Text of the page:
Using core drives is a very complicated feat, just developing a raw product can cost millions of dollars. Incorporating core drives research and testing necessary into the development could multiply the cost tenfold (I can tell that because I have dedicated the last two years of my life to developing an educational game). Historically most educational technologies did not have access to this kind of resource. Apps like Duolingo, with a 2.4 billion dollar valuation, have a higher engagement (Lunden). Suppose there is some good in the Great Lockdown crisis. One good thing is that the educational technology industry will enter into a new golden age because investors are looking for opportunities to solve the consequential academic emergency. Still, we need to proceed with caution as most educational content has the natural handicap of being less engaging than general entertainment.

Works Cited

Chou, Yu-Kai. Actionable Gamification: Beyond Points, Badges, and Leaderboards. 2014. 1st ed., vol.1, Fremont, CA, Octalysis Media, 1 Jan. 2017.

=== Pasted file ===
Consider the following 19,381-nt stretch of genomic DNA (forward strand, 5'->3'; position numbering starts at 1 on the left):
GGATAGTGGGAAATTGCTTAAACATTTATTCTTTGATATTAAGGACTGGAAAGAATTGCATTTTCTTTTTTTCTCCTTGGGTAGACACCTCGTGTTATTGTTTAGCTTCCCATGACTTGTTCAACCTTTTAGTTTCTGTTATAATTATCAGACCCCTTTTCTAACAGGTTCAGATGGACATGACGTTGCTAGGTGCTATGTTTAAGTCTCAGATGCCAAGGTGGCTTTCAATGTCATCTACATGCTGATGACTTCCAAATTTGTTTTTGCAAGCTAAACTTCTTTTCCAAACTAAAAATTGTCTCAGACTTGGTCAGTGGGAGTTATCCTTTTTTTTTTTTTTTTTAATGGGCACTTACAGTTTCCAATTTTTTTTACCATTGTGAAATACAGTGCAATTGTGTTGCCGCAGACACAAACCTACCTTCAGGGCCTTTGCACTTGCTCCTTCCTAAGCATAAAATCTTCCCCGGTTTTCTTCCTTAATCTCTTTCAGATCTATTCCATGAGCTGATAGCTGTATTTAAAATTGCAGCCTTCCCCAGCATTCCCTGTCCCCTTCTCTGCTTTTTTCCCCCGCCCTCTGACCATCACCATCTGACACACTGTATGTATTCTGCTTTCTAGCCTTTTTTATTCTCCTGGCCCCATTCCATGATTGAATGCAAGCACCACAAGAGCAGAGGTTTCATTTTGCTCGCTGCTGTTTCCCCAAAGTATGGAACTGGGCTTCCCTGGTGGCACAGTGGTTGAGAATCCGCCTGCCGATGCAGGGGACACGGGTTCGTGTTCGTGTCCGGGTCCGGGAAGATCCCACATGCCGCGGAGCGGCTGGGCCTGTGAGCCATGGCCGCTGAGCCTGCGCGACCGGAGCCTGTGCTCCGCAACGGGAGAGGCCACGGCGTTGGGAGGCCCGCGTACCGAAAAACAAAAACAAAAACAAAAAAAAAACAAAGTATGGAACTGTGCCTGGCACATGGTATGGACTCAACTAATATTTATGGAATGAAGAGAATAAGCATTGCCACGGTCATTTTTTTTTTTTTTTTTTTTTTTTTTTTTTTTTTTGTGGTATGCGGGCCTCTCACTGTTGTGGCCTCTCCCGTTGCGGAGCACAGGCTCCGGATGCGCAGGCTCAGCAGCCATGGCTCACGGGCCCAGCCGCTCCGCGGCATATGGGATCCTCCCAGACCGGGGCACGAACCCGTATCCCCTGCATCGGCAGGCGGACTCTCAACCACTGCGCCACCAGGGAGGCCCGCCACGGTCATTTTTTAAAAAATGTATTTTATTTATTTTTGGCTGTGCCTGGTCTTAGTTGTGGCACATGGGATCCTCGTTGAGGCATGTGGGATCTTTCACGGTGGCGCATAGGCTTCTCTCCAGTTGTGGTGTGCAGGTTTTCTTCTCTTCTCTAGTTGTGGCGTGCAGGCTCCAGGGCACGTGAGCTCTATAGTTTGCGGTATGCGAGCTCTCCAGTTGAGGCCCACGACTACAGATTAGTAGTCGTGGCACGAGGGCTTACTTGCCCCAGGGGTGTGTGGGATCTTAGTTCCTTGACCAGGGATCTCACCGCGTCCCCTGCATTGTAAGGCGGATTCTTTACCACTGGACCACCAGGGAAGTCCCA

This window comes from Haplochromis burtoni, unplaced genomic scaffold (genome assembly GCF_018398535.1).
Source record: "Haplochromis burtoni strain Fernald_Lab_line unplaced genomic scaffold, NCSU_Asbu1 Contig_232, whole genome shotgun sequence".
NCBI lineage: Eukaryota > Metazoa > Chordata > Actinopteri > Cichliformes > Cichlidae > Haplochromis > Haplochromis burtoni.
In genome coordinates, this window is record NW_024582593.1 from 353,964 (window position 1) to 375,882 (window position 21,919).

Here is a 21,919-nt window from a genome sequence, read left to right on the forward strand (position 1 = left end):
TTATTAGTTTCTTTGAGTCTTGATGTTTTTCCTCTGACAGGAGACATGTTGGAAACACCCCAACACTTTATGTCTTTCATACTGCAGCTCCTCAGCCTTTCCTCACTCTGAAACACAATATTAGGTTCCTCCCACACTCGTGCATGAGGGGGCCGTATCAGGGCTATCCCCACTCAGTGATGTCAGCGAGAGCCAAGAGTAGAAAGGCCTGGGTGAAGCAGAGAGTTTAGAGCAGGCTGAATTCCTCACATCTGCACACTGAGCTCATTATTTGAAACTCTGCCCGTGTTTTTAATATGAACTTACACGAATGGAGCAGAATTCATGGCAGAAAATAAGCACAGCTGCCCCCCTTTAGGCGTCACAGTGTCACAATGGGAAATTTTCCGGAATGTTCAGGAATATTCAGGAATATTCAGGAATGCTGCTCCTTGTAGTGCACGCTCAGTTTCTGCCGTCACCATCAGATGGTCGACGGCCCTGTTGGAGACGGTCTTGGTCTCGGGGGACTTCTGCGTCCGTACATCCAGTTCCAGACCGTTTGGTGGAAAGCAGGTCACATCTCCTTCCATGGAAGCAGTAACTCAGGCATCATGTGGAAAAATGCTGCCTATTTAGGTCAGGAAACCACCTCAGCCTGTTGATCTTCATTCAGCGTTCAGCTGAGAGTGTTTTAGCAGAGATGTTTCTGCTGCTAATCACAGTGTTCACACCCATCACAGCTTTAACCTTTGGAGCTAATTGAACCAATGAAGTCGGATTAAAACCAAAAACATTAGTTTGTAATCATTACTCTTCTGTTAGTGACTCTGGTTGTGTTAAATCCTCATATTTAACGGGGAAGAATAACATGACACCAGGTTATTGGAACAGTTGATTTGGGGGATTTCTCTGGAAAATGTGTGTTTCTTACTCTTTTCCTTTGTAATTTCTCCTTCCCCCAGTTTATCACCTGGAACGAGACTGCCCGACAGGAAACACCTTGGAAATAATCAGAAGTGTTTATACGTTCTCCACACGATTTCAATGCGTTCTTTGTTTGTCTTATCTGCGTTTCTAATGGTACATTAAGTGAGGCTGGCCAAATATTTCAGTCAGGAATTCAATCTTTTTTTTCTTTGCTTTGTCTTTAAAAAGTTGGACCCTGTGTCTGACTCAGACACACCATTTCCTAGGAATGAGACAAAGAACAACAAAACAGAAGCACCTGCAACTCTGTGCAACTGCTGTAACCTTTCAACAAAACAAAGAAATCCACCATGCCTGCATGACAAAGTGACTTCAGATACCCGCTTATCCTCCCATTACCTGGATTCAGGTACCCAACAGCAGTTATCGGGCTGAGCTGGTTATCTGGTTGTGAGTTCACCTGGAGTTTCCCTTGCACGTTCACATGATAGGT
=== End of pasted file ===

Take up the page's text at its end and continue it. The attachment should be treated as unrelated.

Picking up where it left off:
Garcia, Emma, and Elaine Weiss. “COVID-19 and Student Performance, Equity, and U.S. Education Policy: Lessons from Pre-Pandemic Research to Inform Relief, Recovery, and Rebuilding.” Economic Policy Institute, 10 Sept. 2020.

Huynh, Duy, et al. “Analyzing Gamification of ‘Duolingo’ with Focus on Its Course Structure.” Research Gate, 1 Jan. 2016.

Squire, Kurt. Video Games and Learning: Teaching and Participatory Culture in the Digital Age. New York, NY, Teachers College, 2011.

Haynes, Trevor. “Dopamine, Smartphones & You: A Battle for Your Time.” Harvard University, 1 May 2018.

Lunden, Ingrid. “Language Learning App Duolingo Confirms It Has Raised $35M on a $2.4B Valuation.” TechCrunch, 18 Nov. 2020.

Ghose, Tia. “What Facebook Addiction Looks like in the Brain.” Livescience.com, Live Science, 27 Jan. 2015.